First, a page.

■ Street events — downtown Steamboat Springs, 9 to 11 a.m.
Children on skis and snowboards are pulled behind horses through the snow-covered streets of downtown. Races include street slalom, skijoring, ring and spear, donkey jump and the adult shovel race. Preregistration is required at the Steamboat Springs Chamber Resort Association. 970-879-0880. FREE with a Winter Carnival button.
■ Diamond Hitch Parade — downtown Steamboat Springs, 11:30 a.m.
The diamond hitch consists of at least four skiers holding on to points of a rope tied in the shape of one or more diamonds. Animals, people or vehicles may pull the skiers down the snow-filled streets. FREE with a Winter Carnival button.
■ Pro Alpine ski flying finals — Howelsen Hill, 1 p.m.
Participants launch off the K114 on Alpine skis and boots rather than the usual ski jumping equipment. 970-879-8141.
■ Parent-child downhill — Howelsen Hill, 1 to 2 p.m.
An adult and child ski together. FREE with a Winter Carnival button. 845 Howelsen Parkway.
For more information, call the Winter Sports Club at 970-879-0695, ext. 100.
Steamboat Springs Saturday morning dawned with a Yampa Valley tradition older than even the Winter Carnival: a blanket of soft, fresh snow covering Steamboat Springs and the surrounding hillsides.
But even before the lifts started turning on Mount Werner, the powder day was under way in downtown Steamboat on the surface of Lincoln Avenue.
The 99th annual Winter Carnival street events kicked off Saturday morning, closing down Lincoln Avenue for a series of fun, family friendly and distinctively Steamboat competitions.
At 8 a.m., the day’s carnival festivities began with a newer tradition — the 100-meter Nordic Sprint hosted by the Steamboat Springs Nordic Council.
Gretchen Jehle, visiting Steamboat from Quincy, Calif., held a rusted, old cowbell in her hand as she stood along Lincoln Avenue waiting for her husband to skate by.
“The snow is fresh and he just wanted to be able to ski on Main Street,” Jehle said.
The Jehles were part of a group of about 20 people in Steamboat this weekend wearing another button in addition to the traditional Winter Carnival fundraising buttons. A pink pin-on button honored Bunny Annable, the grandmother of Jehle and Steamboat resident Laurie Beauregard.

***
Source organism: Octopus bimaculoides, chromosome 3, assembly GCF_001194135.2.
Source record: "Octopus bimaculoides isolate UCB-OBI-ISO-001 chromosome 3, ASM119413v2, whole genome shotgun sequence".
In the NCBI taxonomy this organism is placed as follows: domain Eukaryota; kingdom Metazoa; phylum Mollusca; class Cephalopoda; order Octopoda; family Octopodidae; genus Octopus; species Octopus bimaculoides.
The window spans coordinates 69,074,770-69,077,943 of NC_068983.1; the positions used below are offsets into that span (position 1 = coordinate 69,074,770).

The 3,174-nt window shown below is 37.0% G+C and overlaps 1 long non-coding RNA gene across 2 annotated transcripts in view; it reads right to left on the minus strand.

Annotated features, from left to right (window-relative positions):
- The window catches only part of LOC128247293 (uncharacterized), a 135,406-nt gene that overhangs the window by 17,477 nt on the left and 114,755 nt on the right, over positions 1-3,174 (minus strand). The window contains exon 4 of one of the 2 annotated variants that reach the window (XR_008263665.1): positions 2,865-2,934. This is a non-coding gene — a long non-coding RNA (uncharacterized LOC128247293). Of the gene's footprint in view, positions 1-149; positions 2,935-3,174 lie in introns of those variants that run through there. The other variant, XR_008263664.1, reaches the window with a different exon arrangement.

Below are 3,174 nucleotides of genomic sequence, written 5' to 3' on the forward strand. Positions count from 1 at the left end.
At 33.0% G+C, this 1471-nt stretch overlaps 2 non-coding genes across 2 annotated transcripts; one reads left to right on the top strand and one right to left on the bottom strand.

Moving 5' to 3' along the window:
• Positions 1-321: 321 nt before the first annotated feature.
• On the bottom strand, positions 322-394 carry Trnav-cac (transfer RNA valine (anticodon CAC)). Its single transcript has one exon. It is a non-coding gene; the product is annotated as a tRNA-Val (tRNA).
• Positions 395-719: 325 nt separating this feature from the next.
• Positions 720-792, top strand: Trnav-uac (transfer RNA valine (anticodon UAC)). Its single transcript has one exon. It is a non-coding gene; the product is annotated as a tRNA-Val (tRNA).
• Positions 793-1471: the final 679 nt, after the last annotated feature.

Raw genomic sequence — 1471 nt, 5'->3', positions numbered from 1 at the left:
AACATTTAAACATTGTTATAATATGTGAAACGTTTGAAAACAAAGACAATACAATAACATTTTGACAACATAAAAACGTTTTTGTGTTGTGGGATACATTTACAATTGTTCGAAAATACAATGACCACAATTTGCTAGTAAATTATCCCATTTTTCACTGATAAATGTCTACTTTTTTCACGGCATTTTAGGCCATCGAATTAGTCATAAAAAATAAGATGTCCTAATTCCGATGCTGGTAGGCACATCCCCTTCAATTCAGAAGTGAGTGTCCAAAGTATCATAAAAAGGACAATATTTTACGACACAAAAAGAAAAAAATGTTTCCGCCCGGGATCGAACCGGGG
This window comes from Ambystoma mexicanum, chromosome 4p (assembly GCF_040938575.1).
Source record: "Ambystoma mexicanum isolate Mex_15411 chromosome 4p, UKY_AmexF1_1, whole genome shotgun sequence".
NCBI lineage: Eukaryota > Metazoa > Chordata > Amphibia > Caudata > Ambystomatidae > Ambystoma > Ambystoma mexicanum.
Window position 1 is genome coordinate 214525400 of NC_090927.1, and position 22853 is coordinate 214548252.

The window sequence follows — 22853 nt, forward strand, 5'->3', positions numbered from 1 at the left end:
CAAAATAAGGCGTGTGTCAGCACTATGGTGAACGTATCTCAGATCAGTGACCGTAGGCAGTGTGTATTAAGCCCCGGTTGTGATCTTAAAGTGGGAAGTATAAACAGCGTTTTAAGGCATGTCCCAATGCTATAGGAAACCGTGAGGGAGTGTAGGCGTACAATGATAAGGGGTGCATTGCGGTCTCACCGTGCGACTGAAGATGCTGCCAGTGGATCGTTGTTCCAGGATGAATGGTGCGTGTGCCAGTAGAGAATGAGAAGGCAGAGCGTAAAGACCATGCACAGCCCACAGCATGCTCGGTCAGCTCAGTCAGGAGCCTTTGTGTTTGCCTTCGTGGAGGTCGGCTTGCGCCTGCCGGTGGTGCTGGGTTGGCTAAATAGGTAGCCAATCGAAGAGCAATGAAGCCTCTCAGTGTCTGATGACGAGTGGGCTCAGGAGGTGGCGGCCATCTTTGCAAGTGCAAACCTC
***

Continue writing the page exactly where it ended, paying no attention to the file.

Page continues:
Beauregard said the family was visiting her this weekend for Winter Carnival to celebrate the life of “Ski Bunny,” who would have turned 100 this week. She passed away last fall at the same age as the Winter Carnival.
“She would have loved it,” Beauregard said about her grandmother, who was from Buffalo and skied well into her 90s. “We wanted to celebrate her life here.”
Beauregard has lived in Steamboat for 20 years and said the Winter Carnival exemplifies the small-town feel she wanted to share with her extended family.
“People love to come out and see some family fun,” she said as she cheered on a group of young Nordic skiers. “It’s all about the winter sports.”
After the sprint, hundreds of children became the center of attention as the street events began.
More than 400 children filled the street for more than two hours as they were pulled by horses in skijoring, tied to their friends and siblings for the three-legged race, and sipped hot chocolate while cheering on their friends.
Billie Audia and her son Gianluca, 7, have been traveling to Steamboat from Hanover, N.H., for the past four years to attend Winter Carnival.
“We love the cowboy element, the great skiing and just the community,” Audia said.
Their very first year, a 4-year-old Gianluca had the chance to ski with Billy Kidd and participate in the Soda Pop Slalom.
This year, he graduated to skijoring. He said he went “pretty fast” on his first-ever attempt at being pulled down Lincoln Avenue by a galloping horse.
“I wasn’t too terrified,” he said. “I was just excited.”
Local 8-year-old Macy Reisman wasn’t as lucky.
“I got the fastest horse — on accident,” she said. “I fell, but then I got back up again.”
Other events included the donkey jump, in which children are pulled by horses and then off a small jump, and the adult shovel races. Each provided entertaining spills and elicited loud cheers from the hundreds of onlookers who packed the sidewalks of Lincoln Avenue.
Also Saturday, the qualifying round of the Pro Alpine Ski Flying competition was held on the jumps at Howelsen Hill. The finals of the Gelandesprung event — in which ski jumpers wear Alpine skis and boots instead of traditional ski jumping gear — is at 1 p.m. Sunday at Howelsen Hill.